What do states’ fights over abortion rights mean for Utah?
In recent weeks the Department of Justice has sued Idaho, Kansas voters rejected a change to their state constitution that would have eliminated abortion rights protections and Indiana’s legislature passed new restrictions. What does this mean for Utah?
In recent weeks, the federal government and states have pushed back against states’ abortion laws since the Supreme Court overturned Roe v. Wade, the landmark 1973 decision that established a right to abortion.
What does it mean for Utah?
The Biden administration has filed a lawsuit against Idaho for restricting access to abortion to patients who need lifesaving medical treatment.
Kansas voters rejected a constitutional amendment that would have allowed the Republican-controlled Legislature to tighten restrictions or ban the procedure outright.
And Indiana became the first state to pass legislation banning abortions since the Supreme Court decision to overturn Roe. The bill bans abortion from conception except in some cases of rape, incest, fatal fetal abnormality or when the pregnant woman faces risk of death or certain severe health risks.
Meanwhile, Utah’s trigger law is on hold after 3rd District Court Judge Andrew Stone issued a preliminary injunction that temporarily prevents a ban on abortion from taking effect as Planned Parenthood Association of Utah challenges the constitutionality of the law in state court.
Last week, Vice President Kamala Harris met with a group of Latina state legislators, among them Rep. Angela Romero, D-Salt Lake City, to discuss the respective impacts of the overturn of Roe.
Kansas lawmaker Rep. Susan Diaz, D-Shawnee, said the sound defeat of the proposed amendment to the Kansas constitution showed “that Kansans want to preserve the right to make health care decisions.”
She continued, “Kansas set a clear message by defeating the amendment and has shown the rest of the country how to defeat amendments in their own states.” The amendment failed by nearly 18 percentage points in an overwhelmingly red state, according to the Kansas Secretary of State’s website.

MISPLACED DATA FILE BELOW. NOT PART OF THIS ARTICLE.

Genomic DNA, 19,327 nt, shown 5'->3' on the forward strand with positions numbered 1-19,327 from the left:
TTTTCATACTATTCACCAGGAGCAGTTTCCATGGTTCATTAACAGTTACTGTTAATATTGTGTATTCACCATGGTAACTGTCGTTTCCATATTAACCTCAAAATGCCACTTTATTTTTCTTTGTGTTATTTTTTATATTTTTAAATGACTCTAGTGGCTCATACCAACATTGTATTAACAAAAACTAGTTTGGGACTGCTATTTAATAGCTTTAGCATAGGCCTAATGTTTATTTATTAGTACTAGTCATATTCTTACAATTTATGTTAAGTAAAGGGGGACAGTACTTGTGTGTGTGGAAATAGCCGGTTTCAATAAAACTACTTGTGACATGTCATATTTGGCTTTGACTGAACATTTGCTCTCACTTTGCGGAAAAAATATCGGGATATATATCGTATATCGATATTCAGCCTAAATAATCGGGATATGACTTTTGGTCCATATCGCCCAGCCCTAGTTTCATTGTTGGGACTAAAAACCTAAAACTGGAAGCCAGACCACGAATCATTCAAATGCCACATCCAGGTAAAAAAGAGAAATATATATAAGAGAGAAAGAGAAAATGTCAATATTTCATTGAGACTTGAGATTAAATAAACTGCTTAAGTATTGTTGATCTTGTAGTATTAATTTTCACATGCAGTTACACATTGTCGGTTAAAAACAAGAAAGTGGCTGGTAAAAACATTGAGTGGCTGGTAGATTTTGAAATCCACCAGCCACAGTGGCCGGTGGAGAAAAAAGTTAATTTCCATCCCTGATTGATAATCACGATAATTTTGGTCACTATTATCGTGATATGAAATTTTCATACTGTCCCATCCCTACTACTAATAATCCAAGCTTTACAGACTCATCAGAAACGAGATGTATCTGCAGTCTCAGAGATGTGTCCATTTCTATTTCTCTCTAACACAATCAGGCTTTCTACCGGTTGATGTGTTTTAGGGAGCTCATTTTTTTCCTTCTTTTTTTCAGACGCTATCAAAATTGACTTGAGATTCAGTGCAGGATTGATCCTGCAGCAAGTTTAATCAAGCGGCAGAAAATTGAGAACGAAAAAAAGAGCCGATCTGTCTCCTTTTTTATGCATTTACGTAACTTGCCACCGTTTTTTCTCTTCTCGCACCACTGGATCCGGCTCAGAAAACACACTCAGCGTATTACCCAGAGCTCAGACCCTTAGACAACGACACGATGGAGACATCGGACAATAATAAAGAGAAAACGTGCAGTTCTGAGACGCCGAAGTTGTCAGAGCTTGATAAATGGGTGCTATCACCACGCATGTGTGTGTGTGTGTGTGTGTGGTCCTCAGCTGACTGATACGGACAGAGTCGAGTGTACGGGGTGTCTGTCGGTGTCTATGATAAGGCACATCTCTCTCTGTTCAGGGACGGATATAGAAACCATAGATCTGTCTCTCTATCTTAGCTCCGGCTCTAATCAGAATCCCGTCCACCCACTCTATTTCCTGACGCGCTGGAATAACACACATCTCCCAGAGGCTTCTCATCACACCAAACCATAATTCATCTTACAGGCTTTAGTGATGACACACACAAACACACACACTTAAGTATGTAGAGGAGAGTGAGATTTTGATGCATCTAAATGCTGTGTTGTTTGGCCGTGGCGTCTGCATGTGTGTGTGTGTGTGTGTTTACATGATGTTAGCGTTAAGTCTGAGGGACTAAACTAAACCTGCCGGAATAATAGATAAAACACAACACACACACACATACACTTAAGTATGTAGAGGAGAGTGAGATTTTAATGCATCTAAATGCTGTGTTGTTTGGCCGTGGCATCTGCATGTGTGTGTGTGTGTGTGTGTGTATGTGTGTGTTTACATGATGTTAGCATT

Ruiz said the campaign targeted Latino voters. Volunteers went door to door and campaign materials were published in English and Spanish.
“I think it made a difference. If this can happen in Kansas, it can happen elsewhere in the country,” she said.
Romero, who is president-elect of the National Hispanic Caucus of State Legislators, said the federal government “is looking at ways in which they can work with different states based off of the different dynamics” of their laws.
For instance, states that have imposed bans or are allowing abortion under limited circumstances may need federal resources to ensure women continue to have access to reproductive health care.
States such as Illinois and Colorado, which allow abortion on demand, are attempting to serve women from states with restrictive laws while still providing reproductive health care to their own residents.
“Prior to the decision on Roe, patients were able to schedule an appointment in about three to four days. But now the wait times are about three to four weeks and we do have patients coming from as far as Texas to the state of Illinois seeking abortion services,” state Sen. Celina Villanueva, D-Chicago, told Harris.